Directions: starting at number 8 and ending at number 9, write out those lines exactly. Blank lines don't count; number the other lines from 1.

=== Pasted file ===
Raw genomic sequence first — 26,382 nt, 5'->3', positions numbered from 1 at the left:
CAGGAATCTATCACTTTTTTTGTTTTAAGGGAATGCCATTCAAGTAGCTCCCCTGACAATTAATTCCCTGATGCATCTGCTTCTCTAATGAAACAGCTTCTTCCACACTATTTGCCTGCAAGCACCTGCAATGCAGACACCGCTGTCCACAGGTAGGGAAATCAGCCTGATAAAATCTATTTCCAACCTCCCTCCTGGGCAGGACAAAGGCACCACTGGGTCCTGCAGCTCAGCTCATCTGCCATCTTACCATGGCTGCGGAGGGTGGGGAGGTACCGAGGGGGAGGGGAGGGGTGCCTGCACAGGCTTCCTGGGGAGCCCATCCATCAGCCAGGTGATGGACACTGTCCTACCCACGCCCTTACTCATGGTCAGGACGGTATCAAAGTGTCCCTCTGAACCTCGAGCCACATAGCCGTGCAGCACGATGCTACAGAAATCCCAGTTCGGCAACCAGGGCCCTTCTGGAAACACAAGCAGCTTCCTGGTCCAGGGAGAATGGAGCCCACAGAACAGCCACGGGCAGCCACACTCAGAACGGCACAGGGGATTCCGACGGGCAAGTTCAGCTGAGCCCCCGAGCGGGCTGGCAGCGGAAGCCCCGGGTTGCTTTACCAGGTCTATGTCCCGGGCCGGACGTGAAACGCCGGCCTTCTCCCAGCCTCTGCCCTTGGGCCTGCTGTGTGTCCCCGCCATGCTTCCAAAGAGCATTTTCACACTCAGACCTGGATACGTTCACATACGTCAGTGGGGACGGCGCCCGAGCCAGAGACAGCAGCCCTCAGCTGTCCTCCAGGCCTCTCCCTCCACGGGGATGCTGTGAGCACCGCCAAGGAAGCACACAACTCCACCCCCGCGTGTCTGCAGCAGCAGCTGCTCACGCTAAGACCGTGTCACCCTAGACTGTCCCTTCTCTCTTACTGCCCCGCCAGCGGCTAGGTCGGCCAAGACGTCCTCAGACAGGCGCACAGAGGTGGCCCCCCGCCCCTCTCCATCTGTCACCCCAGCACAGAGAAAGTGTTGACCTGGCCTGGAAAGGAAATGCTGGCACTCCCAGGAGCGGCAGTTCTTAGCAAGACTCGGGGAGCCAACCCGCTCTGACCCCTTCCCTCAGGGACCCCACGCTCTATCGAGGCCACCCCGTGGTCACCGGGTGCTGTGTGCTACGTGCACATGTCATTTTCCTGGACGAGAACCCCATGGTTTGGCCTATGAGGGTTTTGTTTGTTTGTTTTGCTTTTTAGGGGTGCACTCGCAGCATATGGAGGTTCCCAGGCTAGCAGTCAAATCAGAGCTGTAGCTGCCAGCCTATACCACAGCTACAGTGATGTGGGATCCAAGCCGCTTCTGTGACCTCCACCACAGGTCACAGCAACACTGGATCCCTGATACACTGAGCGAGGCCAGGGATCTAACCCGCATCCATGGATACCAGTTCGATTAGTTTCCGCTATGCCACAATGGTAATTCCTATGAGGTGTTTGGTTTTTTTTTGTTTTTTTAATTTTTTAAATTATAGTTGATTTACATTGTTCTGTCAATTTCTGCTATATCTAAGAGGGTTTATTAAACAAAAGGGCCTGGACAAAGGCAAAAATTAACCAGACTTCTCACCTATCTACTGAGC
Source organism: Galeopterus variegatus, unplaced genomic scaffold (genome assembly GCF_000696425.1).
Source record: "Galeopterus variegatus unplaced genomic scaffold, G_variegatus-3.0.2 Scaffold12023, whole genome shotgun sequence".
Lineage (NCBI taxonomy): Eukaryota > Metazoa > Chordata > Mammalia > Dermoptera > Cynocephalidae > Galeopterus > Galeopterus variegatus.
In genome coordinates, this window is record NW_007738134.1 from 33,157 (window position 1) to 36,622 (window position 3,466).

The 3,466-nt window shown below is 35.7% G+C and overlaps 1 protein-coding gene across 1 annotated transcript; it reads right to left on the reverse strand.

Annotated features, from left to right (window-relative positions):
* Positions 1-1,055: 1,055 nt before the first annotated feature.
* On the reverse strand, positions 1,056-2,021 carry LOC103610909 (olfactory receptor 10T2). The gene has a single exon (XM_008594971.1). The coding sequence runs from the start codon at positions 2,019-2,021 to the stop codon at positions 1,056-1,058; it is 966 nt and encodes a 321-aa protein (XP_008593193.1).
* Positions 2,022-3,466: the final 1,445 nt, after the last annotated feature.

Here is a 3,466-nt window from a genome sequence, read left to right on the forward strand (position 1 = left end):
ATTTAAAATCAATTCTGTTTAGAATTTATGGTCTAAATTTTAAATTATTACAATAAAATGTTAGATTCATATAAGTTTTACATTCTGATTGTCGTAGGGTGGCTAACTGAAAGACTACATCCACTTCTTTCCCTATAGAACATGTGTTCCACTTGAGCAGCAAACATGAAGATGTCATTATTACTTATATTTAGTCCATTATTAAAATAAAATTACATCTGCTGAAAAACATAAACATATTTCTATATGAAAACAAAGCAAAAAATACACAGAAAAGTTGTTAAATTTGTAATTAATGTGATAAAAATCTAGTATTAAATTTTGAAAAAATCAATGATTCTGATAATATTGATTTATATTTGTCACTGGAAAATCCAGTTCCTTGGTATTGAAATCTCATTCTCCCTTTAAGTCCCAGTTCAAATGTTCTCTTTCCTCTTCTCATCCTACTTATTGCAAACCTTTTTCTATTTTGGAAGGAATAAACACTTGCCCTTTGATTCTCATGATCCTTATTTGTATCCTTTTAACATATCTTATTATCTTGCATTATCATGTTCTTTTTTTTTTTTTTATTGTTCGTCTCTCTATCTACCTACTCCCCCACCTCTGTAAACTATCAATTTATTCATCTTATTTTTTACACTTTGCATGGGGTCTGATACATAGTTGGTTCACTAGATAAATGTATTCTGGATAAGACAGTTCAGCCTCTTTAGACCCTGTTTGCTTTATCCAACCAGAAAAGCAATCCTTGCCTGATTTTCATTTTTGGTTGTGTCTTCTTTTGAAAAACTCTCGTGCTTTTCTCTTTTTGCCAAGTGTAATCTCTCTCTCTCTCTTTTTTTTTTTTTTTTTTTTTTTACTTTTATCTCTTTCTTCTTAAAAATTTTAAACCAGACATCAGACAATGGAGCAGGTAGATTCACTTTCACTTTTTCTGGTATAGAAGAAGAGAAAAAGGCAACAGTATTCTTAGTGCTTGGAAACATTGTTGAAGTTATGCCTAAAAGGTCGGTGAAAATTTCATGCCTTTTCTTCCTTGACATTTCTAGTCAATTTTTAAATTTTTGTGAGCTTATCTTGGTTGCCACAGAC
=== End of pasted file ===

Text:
Annotated features, from left to right (window-relative positions):
* Positions 1-1,055: 1,055 nt before the first annotated feature.